Pilot flies chopper ‘like a magic carpet’

Soaring hundreds of feet above San Carlos in an aerobatic helicopter, my feet are where my head should be, and my stomach is somewhere near my feet.

Doing flips in the chopper, the world is a blur of trees, tiny houses and open sky.

For a woman who gets dizzy on hotel balconies, this is a huge step. But despite my personal victory, my professionalism seems to have taken flight when I did. I’m clutching my notebook, but all note-taking has been replaced by involuntary squealing.

For pilot Chuck Aaron, the topsy-turvy maneuvers — backflips and rolls and plunging figure eights — are all in a days work.

Aaron, the only pilot licensed by the Federal Aviation Administration to fly aerobatics in a helicopter, will delight the crowds with his moves today at the ninth annual Vertical Challenge Helicopter Air Show at the Hiller Aviation Museum in San Carlos.

But the former NASA pilot, a father of five, spent much of Friday helping reporters overcome their self-preservation instincts.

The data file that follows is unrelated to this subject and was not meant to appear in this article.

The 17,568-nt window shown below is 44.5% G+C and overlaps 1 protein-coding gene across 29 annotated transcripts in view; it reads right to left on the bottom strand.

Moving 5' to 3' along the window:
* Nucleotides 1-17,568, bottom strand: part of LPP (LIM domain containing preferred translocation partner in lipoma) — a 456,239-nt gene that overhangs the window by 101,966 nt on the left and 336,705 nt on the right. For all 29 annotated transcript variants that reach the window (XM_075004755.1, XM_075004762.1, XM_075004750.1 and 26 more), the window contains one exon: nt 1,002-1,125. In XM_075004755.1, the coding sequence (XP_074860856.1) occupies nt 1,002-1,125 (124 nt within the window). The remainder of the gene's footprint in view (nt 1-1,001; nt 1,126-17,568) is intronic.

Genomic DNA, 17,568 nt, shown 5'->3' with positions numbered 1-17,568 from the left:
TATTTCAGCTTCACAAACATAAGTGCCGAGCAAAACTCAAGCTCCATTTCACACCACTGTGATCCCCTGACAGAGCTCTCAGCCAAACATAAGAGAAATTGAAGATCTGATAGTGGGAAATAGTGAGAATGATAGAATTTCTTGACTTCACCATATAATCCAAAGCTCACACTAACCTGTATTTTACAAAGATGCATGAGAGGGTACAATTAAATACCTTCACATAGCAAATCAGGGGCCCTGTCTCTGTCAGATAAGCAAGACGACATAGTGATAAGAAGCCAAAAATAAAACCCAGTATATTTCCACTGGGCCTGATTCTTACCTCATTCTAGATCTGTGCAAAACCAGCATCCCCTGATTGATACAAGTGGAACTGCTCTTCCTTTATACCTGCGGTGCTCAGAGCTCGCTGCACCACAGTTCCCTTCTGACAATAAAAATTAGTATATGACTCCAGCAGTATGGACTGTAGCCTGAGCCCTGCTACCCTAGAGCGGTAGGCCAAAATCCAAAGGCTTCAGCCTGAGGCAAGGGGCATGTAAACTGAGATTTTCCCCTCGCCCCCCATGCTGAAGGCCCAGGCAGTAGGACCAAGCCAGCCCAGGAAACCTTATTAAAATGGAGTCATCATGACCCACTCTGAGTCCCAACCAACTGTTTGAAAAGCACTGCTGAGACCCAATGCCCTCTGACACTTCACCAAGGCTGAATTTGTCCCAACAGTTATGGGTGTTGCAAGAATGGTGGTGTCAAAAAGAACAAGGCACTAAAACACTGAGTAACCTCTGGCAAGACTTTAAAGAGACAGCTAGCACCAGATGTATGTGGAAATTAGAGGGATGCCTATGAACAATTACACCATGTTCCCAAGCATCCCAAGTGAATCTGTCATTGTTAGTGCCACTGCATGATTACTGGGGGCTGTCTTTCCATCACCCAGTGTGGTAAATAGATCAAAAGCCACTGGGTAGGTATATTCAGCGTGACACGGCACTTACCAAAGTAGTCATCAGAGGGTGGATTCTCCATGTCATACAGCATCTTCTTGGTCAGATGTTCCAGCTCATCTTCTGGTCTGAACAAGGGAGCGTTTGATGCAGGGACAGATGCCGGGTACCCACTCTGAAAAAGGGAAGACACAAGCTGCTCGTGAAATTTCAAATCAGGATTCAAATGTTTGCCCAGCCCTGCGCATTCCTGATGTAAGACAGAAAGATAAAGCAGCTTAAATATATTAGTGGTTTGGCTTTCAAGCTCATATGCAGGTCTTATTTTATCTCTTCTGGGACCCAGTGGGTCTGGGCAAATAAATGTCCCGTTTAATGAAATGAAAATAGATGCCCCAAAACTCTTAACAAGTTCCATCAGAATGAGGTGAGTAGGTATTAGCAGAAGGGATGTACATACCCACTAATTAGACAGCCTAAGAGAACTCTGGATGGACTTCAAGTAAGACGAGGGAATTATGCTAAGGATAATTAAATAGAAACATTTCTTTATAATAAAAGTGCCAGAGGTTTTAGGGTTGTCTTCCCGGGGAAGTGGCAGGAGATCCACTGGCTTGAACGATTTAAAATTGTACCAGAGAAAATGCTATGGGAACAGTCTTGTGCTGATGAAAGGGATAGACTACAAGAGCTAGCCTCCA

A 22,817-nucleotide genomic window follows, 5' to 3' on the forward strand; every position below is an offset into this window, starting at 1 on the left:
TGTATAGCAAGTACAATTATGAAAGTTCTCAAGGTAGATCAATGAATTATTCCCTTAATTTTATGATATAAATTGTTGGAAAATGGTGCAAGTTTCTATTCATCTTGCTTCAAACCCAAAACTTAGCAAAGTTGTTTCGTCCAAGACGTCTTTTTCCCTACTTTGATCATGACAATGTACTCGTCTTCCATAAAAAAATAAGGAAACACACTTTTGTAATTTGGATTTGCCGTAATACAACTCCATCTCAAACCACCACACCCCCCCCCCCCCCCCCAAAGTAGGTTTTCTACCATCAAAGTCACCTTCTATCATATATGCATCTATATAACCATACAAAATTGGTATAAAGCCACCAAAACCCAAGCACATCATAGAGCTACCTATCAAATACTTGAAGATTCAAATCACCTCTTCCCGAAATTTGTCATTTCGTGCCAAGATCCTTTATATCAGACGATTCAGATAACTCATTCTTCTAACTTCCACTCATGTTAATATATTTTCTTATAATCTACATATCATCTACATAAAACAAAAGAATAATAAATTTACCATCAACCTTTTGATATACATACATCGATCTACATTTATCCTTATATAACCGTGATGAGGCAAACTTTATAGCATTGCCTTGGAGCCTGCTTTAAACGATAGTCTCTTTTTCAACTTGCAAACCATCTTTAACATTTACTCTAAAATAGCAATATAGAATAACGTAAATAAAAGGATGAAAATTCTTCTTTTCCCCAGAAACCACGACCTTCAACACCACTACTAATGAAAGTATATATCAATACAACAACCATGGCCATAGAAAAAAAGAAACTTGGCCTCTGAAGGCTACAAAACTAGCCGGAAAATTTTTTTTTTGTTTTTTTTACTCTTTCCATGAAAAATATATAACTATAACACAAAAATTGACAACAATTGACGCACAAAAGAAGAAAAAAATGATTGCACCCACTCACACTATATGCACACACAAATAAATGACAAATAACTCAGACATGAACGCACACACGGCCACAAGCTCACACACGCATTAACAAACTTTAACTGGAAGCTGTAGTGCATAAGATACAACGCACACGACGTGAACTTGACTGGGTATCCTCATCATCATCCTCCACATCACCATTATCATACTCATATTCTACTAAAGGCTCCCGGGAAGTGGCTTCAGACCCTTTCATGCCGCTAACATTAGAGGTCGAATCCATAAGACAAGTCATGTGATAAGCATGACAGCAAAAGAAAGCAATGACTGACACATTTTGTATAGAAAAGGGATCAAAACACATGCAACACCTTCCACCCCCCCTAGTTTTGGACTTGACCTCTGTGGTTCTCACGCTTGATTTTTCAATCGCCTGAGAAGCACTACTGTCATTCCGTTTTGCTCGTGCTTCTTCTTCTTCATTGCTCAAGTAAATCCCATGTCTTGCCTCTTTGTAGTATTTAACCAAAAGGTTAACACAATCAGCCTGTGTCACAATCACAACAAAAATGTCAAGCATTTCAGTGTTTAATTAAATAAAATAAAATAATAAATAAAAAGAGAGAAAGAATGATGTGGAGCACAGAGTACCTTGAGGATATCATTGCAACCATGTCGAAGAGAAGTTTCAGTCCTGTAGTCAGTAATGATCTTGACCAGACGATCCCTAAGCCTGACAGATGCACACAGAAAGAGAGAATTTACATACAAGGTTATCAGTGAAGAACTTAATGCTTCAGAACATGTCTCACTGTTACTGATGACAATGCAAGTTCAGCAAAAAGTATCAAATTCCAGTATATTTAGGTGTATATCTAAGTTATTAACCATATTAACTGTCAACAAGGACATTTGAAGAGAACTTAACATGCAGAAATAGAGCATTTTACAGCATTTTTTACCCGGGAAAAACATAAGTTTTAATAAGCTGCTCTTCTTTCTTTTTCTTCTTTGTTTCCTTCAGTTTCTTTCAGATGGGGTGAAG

With strict instructions from my family to call them the moment I was back on terra firma, I boarded the Red Bull BO-105.

“Don’t worry,” Aaron said, smiling under his prodigious moustache. “I want to go home too.”

While the ride is like no other, the experience is no less breathtaking for those on the ground. Seeing aerobatic planes is common, as their engines help propel them while they are upside down. But helicopters lose power when their blades are beneath them.

Aaron’s helicopter is no ordinarychopper. It is specially designed with a center of gravity that helps him perform the stunts. And in the past five years, Aaron has found ways to tease aerobatics out of the helicopter that were previously unimaginable. Today, he can perform almost the entire regimen of maneuvers previously reserved for fixed-wing aircraft.

“I like the idea I can do something no one else can do,” he said. “It takes this helicopter to do this and that’s what makes it special.”

Though Aaron’s father was a military fixed-wing pilot, Aaron says he fell in love with helicopters at a young age.

“It’s like a magic carpet ride,” he said.

Today’s Vertical Challenge — the largest helicopter air show in the United States — is expected to draw thousands of spectators to San Carlos. In addition to Aaron’s performance, the show will feature helicopter lessons, demonstrations from sheriff’s and U.S. Coast Guard helicopters, hovercraft, a crop-dusting demonstration and sky divers.

tbarak@sfexaminer.com

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